It happened every day.
“It’s all right,” Warren repeated. “You should go, before they find you here. It’s not safe.”
“I don’t care.”
Terry found a watery smile. “I’ll go soon.” But there was first something to do. Something she hadn’t gotten right the first time. Standing, she leaned down and kissed him, once on the lips and then on the cheek, eyes closed against the sight of the tubes and the sick pallor of his skin. “I love you,” she murmured. Straightening, she opened her eyes and looked down on him.
Warren’s smile was stronger, with surprise and a pleasure that was it’s own kind of pain. Terry had never been very good at saying and doing the right thing with him. It took her six years and a mad mission into Vorlon space, but she’d gotten it right. Slowly she stepped back.
“Love you, Ter,” Warren’s voice followed her to the door. “Keep your head.”
She threw him a smile with her last strength, and ducked a look out into the hall. Clear, for the moment. She slipped out, turning quick for the nearest exit.
And right down the corridor, two uniformed police and one plainclothes detective turned into view, ushering Warren’s two teenage children and their uncle ahead of them for a visitation. She remembered they were watching Warren, in hopes of catching her, but it hadn’t happened like this before. Terry had waited too long to leave, whittling away her lead.
The oldest of the two kids, her stepson, saw her first. Trevor’s eyes widened, face lighting up out of the misery they were all slumped in. The boy’s mouth opened, and Terry silently begged him not to.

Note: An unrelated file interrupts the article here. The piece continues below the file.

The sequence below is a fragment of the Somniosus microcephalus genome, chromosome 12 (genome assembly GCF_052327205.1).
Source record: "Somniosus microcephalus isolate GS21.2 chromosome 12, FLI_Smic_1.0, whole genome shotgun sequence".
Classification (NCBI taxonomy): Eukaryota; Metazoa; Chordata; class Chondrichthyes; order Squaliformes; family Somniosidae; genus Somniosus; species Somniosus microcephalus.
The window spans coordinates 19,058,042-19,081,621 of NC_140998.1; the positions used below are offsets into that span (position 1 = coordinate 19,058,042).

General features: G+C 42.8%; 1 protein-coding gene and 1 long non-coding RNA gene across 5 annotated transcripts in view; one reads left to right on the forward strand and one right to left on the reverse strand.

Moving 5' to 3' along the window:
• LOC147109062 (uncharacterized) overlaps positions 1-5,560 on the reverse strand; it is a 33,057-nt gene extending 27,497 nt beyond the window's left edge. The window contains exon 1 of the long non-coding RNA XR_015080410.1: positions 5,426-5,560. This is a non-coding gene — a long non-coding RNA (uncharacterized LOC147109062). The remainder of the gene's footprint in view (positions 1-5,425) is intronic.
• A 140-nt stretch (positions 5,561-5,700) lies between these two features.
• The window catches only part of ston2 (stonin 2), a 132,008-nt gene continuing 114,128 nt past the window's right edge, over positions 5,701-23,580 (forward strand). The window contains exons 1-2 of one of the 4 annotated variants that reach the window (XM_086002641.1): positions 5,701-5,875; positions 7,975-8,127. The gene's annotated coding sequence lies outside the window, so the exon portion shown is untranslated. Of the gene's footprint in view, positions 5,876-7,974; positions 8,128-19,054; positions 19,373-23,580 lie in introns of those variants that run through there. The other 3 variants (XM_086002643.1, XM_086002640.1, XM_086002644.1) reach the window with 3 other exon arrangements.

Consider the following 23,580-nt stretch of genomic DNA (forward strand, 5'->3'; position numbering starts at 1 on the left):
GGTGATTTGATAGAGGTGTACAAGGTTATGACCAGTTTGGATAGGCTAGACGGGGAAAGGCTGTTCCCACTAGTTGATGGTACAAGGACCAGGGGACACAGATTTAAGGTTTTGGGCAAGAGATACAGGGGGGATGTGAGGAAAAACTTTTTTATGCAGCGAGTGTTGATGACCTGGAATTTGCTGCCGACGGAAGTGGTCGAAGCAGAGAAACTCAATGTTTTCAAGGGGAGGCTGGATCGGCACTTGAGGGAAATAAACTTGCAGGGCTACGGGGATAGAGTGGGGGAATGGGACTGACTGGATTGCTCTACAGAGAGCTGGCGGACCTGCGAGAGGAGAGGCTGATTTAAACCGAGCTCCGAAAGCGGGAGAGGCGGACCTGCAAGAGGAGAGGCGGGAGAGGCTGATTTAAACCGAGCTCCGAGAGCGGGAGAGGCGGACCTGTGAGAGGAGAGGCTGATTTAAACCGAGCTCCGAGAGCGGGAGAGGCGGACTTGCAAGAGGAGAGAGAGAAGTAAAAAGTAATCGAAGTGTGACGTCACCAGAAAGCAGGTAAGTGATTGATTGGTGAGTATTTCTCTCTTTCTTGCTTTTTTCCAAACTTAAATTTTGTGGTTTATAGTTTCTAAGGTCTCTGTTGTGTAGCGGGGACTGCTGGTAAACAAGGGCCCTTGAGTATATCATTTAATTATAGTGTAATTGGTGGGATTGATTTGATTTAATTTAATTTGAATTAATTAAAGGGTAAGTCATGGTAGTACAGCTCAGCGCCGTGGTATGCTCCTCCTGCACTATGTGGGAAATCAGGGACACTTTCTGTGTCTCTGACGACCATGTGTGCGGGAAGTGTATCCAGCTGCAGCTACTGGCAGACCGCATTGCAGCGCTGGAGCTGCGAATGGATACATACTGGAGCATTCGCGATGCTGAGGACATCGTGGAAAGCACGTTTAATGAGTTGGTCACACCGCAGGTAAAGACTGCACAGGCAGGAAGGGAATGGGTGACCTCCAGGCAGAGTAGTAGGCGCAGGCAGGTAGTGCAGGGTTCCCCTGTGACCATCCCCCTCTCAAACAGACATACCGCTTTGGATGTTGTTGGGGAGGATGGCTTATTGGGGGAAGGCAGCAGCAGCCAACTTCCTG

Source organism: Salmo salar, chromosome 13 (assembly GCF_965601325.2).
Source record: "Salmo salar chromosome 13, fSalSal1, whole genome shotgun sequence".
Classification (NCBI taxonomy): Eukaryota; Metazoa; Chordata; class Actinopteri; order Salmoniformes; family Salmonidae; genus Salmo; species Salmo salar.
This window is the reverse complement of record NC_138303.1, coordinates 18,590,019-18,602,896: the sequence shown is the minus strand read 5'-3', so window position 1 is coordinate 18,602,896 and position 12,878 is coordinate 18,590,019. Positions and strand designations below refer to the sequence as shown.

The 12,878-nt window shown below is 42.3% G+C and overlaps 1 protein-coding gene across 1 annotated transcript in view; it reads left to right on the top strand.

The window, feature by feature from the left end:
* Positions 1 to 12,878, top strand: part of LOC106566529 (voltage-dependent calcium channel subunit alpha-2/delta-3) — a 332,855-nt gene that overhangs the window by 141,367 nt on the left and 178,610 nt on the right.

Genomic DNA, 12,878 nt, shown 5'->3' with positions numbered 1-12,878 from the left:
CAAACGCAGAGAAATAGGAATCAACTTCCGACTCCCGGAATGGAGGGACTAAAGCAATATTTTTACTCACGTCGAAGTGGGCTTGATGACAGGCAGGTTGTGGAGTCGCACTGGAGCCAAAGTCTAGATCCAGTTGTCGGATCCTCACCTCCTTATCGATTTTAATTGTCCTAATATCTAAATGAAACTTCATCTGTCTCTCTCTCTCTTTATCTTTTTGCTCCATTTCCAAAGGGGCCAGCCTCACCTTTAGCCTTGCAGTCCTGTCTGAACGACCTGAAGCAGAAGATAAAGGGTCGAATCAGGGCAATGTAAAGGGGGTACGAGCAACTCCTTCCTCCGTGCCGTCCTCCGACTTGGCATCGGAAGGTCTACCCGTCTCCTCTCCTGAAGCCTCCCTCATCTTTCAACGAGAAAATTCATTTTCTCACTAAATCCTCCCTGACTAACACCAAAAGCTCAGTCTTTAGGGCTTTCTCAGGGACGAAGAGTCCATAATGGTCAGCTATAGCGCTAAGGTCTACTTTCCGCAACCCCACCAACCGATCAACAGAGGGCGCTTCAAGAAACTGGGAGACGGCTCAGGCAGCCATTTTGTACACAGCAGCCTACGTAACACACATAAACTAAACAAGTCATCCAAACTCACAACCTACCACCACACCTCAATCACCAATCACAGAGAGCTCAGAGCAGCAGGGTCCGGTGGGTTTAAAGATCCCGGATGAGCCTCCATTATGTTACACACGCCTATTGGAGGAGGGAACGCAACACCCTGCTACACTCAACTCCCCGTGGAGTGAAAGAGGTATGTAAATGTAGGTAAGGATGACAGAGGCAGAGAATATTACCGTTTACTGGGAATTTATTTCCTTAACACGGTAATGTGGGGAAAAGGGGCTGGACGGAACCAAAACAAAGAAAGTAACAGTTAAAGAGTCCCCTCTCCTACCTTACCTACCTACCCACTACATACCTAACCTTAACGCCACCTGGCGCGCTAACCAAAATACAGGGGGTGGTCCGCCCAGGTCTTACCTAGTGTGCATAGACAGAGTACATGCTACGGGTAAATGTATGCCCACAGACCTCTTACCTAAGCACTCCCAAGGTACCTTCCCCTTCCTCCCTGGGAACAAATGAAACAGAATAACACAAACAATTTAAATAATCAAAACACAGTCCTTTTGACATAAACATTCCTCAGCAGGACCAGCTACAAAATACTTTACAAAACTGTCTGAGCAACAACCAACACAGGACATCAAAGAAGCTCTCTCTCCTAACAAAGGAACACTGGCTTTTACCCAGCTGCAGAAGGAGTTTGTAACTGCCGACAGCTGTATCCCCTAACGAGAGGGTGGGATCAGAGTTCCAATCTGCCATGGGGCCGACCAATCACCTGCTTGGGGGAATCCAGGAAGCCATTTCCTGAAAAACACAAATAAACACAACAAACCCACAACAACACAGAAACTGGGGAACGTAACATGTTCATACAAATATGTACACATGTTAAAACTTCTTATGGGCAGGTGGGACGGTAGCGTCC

Terry swore under her breath at herself. Trevor didn’t need to ruin it. She was doing it quite well on her own, standing like a deer in the headlights. Now one of the uniforms had seen her, and heads were turning at his shout.
She expected the sudden scramble for her, but not what the kids did. With an audible explosion of breath, the police went down in a jumble of limbs, tripped up before they could hit full speed.
“Run!” Trevor shouted, waving an arm out of the tangle he’d help create. Terry didn’t waste another moment, bolting for the stairs.
She was at the bottom of the stairwell before she heard the door boom open again. Not wasting the moment to look back, she burst out into the sunny parking lot —
–And nearly fell out of her chair on the bridge of the Phoenix. Watching everyone else shake free of the… whatever it was, Terry was amazed they were still around to wake up. What were the warships doing?
Behind her, Terry heard Morgan leaned against her board, letting out a long breath. “Diw,” she muttered. “What next?”
Gasping like she’d run a marathon, Kim Matsumoto was quick to add her own.
“You had to ask that question, Meg, didn’t you?” the Science Chief scolded breathlessly. Glancing over Terry was surprised to see a bemused smile on the woman’s face. Maybe these trips weren’t so terrible for everyone.
Terry turned away, facing forward again to peer at the screen an the viewports beyond. The warships filled both with their glittering massive presence. We should have been dead, she thought. Why not, then?
“I’m reading weapons charged, but they’re not firing,” Morgan reported.
“Then why aren’t they firing? Get our weapons online,” Terry ordered, “And I want to know what the Hell’s been hitting us. ASAP.”
She kept herself from saying “yesterday”. It had gone beyond a bad joke into an eerie twisted reality that she had the terrible feeling a million miles wouldn’t bring enough distance between to escape.
Copyright (c) 1998 Alida Saxon. All rights reserved.